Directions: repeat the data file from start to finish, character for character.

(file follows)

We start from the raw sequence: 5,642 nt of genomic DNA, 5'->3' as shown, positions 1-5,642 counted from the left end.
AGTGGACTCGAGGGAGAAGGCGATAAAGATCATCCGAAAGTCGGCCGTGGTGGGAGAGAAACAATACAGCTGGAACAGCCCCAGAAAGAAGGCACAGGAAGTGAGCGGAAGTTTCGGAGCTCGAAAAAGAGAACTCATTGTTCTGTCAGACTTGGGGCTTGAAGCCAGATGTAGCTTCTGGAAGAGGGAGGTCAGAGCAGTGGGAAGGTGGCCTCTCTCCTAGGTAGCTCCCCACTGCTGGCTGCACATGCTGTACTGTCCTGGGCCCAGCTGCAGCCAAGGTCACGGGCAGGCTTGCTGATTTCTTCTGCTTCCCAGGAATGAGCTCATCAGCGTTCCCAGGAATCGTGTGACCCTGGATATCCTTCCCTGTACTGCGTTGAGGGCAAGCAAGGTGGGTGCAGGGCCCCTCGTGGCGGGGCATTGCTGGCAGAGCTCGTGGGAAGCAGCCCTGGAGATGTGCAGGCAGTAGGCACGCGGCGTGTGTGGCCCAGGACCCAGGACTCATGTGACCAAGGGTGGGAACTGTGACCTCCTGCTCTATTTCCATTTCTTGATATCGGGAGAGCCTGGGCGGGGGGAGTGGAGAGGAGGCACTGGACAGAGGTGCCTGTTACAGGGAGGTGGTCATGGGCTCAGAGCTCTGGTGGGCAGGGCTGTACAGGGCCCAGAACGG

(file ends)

We start from the raw sequence: 5,642 nt of genomic DNA, 5'->3' as shown, positions 1-5,642 counted from the left end.
AGTGGACTCGAGGGAGAAGGCGATAAAGATCATCCGAAAGTCGGCCGTGGTGGGAGAGAAACAATACAGCTGGAACAGCCCCAGAAAGAAGGCACAGGAAGTGAGCGGAAGTTTCGGAGCTCGAAAAAGAGAACTCATTGTTCTGTCAGACTTGGGGCTTGAAGCCAGATGTAGCTTCTGGAAGAGGGAGGTCAGAGCAGTGGGAAGGTGGCCTCTCTCCTAGGTAGCTCCCCACTGCTGGCTGCACATGCTGTACTGTCCTGGGCCCAGCTGCAGCCAAGGTCACGGGCAGGCTTGCTGATTTCTTCTGCTTCCCAGGAATGAGCTCATCAGCGTTCCCAGGAATCGTGTGACCCTGGATATCCTTCCCTGTACTGCGTTGAGGGCAAGCAAGGTGGGTGCAGGGCCCCTCGTGGCGGGGCATTGCTGGCAGAGCTCGTGGGAAGCAGCCCTGGAGATGTGCAGGCAGTAGGCACGCGGCGTGTGTGGCCCAGGACCCAGGACTCATGTGACCAAGGGTGGGAACTGTGACCTCCTGCTCTATTTCCATTTCTTGATATCGGGAGAGCCTGGGCGGGGGGAGTGGAGAGGAGGCACTGGACAGAGGTGCCTGTTACAGGGAGGTGGTCATGGGCTCAGAGCTCTGGTGGGCAGGGCTGTACAGGGCCCAGAACGG